Crockett retires from international rugby

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Monday, February 26, 2018    Getty Images

The hugely-popular 35-year-old prop, who made his professional rugby debut in 2006, is the most capped Super Rugby player of all time and ran out for his 13th Super season and in his 188th Crusaders match on Saturday in their opening match against the Chiefs. He played his 71st and final Test for the All Blacks against Wales in the last Test of 2017.

Crockett made the announcement on social media this morning.

“It is never an easy thing to know when the time is right, but my family have made a number of sacrifices over the past 13 years which have allowed me to live out my dream. Now it’s time for me to give back to them, simply by being there more than I have been able to as a professional rugby player.

“To all of the coaches, management, supporters and of course, my team mates over the years, thank you for your belief, support and friendship throughout my international and Super Rugby career.

“I intend on making the most of my last season with the Crusaders, enjoying every minute of it and giving this team everything I’ve got.”

Despite finishing his international and Super Rugby career, Crockett will still be playing rugby in New Zealand – he has signed a two-year deal to play for the Tasman Mako in the Mitre 10 Cup.
New Zealand Rugby CEO Steve Tew has paid tribute to a player he describes as “incredibly loyal and one of the nicest players in the game.”

“I want to thank ‘Crocky’ for his tremendous service to the game. He is one of the game’s good guys, has been an outstanding, hard-working professional rugby player and the ultimate team man in every team he has played in, whether it be Canterbury, the Crusaders or the All Blacks.

“We will all enjoy watching him play over the next few months and help celebrate his final Investec Super Rugby season and look forward to watching his return to provincial rugby where he will no doubt continue to make an impact.”
All Blacks Head Coach Steve Hansen echoed Tew’s sentiments.

“On behalf of the All Blacks, I want to thank ‘Crocky’ for everything he has done for the team, he’s been a great servant of the game and definitely enhanced the jersey during his time in it.

“I’d also like to take the opportunity to thank his wife Jenna for the sacrifices the family made to allow him to be available to play the game for as long as he has.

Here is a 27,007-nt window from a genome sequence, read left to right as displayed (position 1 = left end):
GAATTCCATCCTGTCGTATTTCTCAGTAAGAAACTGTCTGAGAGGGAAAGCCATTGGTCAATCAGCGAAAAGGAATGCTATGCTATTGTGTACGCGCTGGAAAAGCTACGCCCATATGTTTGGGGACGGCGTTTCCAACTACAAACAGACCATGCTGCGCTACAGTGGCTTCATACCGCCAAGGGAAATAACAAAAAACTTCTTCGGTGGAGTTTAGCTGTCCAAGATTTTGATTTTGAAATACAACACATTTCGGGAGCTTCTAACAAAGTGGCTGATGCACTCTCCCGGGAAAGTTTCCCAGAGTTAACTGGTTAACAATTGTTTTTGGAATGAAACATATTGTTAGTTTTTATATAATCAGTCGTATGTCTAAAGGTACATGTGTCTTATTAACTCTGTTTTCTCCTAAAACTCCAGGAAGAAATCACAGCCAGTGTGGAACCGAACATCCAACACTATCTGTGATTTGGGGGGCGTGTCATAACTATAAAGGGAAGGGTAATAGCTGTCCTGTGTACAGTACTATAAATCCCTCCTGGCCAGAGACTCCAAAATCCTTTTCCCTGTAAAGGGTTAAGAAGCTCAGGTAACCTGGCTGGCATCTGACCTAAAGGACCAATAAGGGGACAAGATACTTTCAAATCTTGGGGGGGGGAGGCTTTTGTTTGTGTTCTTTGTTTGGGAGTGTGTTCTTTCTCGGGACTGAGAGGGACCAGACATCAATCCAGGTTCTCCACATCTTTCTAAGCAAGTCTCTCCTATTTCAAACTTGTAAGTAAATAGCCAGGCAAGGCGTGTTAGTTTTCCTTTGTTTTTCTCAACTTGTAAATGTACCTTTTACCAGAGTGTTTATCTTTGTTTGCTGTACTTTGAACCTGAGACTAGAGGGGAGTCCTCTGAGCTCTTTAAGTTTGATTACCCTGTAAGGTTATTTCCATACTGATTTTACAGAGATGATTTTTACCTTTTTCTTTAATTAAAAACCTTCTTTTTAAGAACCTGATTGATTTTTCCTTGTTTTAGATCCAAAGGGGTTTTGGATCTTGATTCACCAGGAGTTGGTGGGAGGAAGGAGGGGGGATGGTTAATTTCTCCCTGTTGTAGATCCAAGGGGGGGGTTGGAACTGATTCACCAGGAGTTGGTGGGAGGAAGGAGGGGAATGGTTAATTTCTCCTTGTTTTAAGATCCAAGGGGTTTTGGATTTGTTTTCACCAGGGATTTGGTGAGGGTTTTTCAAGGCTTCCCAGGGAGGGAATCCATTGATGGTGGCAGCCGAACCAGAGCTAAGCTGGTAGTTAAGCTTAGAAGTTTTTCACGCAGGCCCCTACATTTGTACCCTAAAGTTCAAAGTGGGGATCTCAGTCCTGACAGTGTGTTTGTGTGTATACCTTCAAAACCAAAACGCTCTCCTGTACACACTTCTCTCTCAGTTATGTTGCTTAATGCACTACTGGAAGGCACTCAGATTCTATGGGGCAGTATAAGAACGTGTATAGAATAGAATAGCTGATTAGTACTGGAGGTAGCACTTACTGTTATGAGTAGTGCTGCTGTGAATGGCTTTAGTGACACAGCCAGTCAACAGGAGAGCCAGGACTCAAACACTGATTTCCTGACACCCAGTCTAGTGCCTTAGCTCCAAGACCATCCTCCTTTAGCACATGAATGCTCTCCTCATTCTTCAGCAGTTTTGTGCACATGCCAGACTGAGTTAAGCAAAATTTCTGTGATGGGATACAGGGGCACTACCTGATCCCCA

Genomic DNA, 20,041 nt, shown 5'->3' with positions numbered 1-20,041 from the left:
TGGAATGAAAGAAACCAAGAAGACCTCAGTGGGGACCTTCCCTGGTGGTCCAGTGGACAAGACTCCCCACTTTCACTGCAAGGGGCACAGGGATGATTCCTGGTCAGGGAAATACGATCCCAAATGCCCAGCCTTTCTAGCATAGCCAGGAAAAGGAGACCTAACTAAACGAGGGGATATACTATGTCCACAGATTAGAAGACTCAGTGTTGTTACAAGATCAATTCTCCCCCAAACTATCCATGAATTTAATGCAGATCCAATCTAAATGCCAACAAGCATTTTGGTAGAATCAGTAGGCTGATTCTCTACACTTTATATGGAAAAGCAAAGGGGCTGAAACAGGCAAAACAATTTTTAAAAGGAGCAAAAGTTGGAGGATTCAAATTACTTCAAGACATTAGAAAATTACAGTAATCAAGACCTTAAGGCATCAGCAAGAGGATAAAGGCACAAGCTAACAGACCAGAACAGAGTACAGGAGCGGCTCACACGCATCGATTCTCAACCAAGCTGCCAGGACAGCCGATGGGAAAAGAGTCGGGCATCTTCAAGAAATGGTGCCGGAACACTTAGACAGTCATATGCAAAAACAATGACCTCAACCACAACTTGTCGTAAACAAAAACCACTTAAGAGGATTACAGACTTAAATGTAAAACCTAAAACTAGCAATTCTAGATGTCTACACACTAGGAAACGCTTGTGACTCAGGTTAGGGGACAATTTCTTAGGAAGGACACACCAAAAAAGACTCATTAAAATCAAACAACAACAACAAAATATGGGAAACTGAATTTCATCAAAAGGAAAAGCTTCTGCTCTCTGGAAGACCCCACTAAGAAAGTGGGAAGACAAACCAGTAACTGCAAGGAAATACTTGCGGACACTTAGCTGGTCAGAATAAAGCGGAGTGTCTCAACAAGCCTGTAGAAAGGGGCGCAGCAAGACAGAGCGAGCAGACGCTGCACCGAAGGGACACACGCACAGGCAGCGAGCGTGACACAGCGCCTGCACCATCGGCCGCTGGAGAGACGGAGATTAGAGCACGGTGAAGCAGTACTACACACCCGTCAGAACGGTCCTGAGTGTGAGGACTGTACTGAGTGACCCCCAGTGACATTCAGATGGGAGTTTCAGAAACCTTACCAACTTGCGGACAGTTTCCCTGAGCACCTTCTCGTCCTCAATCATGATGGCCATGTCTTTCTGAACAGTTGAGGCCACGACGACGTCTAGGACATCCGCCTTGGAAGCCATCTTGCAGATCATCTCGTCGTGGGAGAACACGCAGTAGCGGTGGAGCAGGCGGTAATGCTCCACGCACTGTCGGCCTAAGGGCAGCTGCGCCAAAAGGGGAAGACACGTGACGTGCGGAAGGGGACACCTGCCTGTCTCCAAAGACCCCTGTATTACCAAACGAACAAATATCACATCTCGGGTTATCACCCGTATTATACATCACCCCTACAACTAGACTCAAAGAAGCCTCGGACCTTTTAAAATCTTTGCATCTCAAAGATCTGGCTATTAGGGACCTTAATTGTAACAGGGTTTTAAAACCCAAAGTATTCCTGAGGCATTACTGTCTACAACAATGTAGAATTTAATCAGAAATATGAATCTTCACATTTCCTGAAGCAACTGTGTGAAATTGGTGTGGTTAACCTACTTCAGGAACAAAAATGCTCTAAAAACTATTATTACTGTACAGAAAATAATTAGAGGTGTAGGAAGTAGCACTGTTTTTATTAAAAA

“He leaves the All Blacks as a world-class front rower, senior professional and much-loved member of our squad. We’re all incredibly proud of what he has achieved and we wish him and his family all the very best.”
Crusaders CEO Hamish Riach said: “Crocky epitomises the Crusaders man. He’s got the biggest heart in the game and as well as being a senior member of the side and our most capped Crusader, he’s certainly led the way with his behaviour off the field.

“He is always the first player to get behind a charitable cause or put his hand up for community engagement and we’ll always be grateful for his immense contribution in that respect.”

Crusaders Head Coach Scott Robertson said: “Crocky leaves behind a fantastic legacy here at the Crusaders. He provides leadership every time he takes the field and his mindset is never to give any less than 100 percent.

“From a team perspective, he’s played a huge role in shaping our culture here and has mentored many a player during his 13 years in the side. So while his presence around here will be sorely missed, his legacy is firmly entrenched in red and black rugby.”

Tasman Rugby Union CEO Tony Lewis said: “The Tasman Rugby Union welcomes Wyatt home to Nelson and believe that he’ll be a valuable addition to the Mako squad in 2018 and 2019. The Union is also excited that Wyatt will be making a vital contribution in the mentoring of young front forwards in the region.”


Christchurch-born and raised in Nelson and Golden Bay at the top of New Zealand’s South Island, Wyatt William Vogels Crockett, known to all as simply “Crocky” made his provincial debut for Canterbury in 2005 (amassing 73 caps) and his Super Rugby debut with the Crusaders in 2006. He was named New Zealand Super Rugby Player of the Year in 2011. Crockett made his All Blacks Test debut in 2009 and has helped the team win numerous trophies and competitions including the Rugby World Cup in 2015. He had 66 wins in his 71 Tests for a success rate of 93 percent – no one else with more than 50 tests has this sort of success rate. He holds the record for playing in 49 consecutive undefeated Tests from 2012 to 2017. He became the most-capped Super Rugby player in history in April 2017 overtaking the record of his good friend and former All Blacks teammate Keven Mealamu. He has played 340 first-class games, and is currently fourth on the all time New Zealand list, behind Mealamu (384), Sir Colin Meads (361) and Sean Fitzpatrick 346. Earlier in his career, Crockett was a member of the New Zealand sides that won the Under 19 World Cup in Italy in 2002 and he also featured consecutively in the Junior All Blacks teams of 2006 and 2007.